Karnataka Bans Processions During Muharram and Ganesha Festivals
Police personnel are seen as Shia Muslims participate in a Muharram procession at Mohammad Ali road, in Mumbai on Aug. 30, 2020. (ANI photo)
BENGALURU – Amidst fears of the onset of a third wave of Covid in the days to come and back-to-back festivals lined up in the auspicious month of ‘Shraavana’ (August-September), Karnataka on Aug. 12 ordered a ban on large scale religious, cultural and entertainment congregation/processions of people besides giving free hand to all district authorities to decide on enforcing restrictions locally on the festive days.
In a fresh set of elaborate restriction guidelines for the celebration of festivals, Karnataka has banned all kinds of processions associated with both festivals (Muharram and Gowri-Ganesha festivals) as both of these festivals are observed by devotees of respective communities for at least 10 days in a row and both of these festivals attract a large number of devotees and processions by respective communities.
As per these new guidelines, the state government stated that all prayers associated with Muharram shall be held at Masjids (mosques) strictly adhering to Covid rules.
For Muslims, Muharram is considered to be the second holiest month after Ramzan, is the first month of the Islamic Year or the Hijri calendar.
The state government has enforced similar stringent restrictions by banning the public celebration of the Ganesha Chahurthi (Hindu festival) by setting up pandals (makeshift pavilion).
“People must celebrate the festival in their homes and no procession will be allowed while bringing the Ganesha idol or during the immersion of the idols,” the order stated.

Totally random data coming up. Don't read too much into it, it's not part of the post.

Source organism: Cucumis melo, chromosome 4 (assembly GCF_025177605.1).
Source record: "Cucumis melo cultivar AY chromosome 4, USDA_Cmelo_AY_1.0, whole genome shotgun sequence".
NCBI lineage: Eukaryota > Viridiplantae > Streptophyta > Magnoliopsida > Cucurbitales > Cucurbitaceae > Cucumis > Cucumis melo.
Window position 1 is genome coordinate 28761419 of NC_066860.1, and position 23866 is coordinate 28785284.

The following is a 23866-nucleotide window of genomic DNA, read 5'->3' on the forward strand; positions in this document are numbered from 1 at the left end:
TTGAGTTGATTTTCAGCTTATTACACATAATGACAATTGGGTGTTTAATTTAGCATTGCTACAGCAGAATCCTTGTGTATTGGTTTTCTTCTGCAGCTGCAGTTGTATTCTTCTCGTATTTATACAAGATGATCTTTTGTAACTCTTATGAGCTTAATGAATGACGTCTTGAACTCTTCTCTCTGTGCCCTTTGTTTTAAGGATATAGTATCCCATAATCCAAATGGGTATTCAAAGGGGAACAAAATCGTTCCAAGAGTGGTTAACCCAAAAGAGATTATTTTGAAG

The 10-day Ganesha festival begins with the consecration ceremony (first day) and on the last day of the festival, which is popularly known as Ganesh Visarjan/Nimajjinam (immersion ceremony), takes place which is also popularly known as Anant Chaturdashi. On both occasions devotees come in hordes to witness installation of Lord Ganesha and during his immersion ceremony devotees gather in large numbers. Lord Ganapati’s idol immersion takes place in a river, sea or water body.
Earlier, IANS reported from Bhubaneswar: After a gap of more than three months, the Jagannath temple in Puri of Odisha reopened for family members of the servitors on Aug. 12. For the general public, the temple will reopen from Aug. 23, officials said.
“The Jagannath temple has been reopened today. I request all devotees to strictly follow the restrictions imposed in view of Covid-19 while having darshan at the temple,” Odisha DGP Abhay said.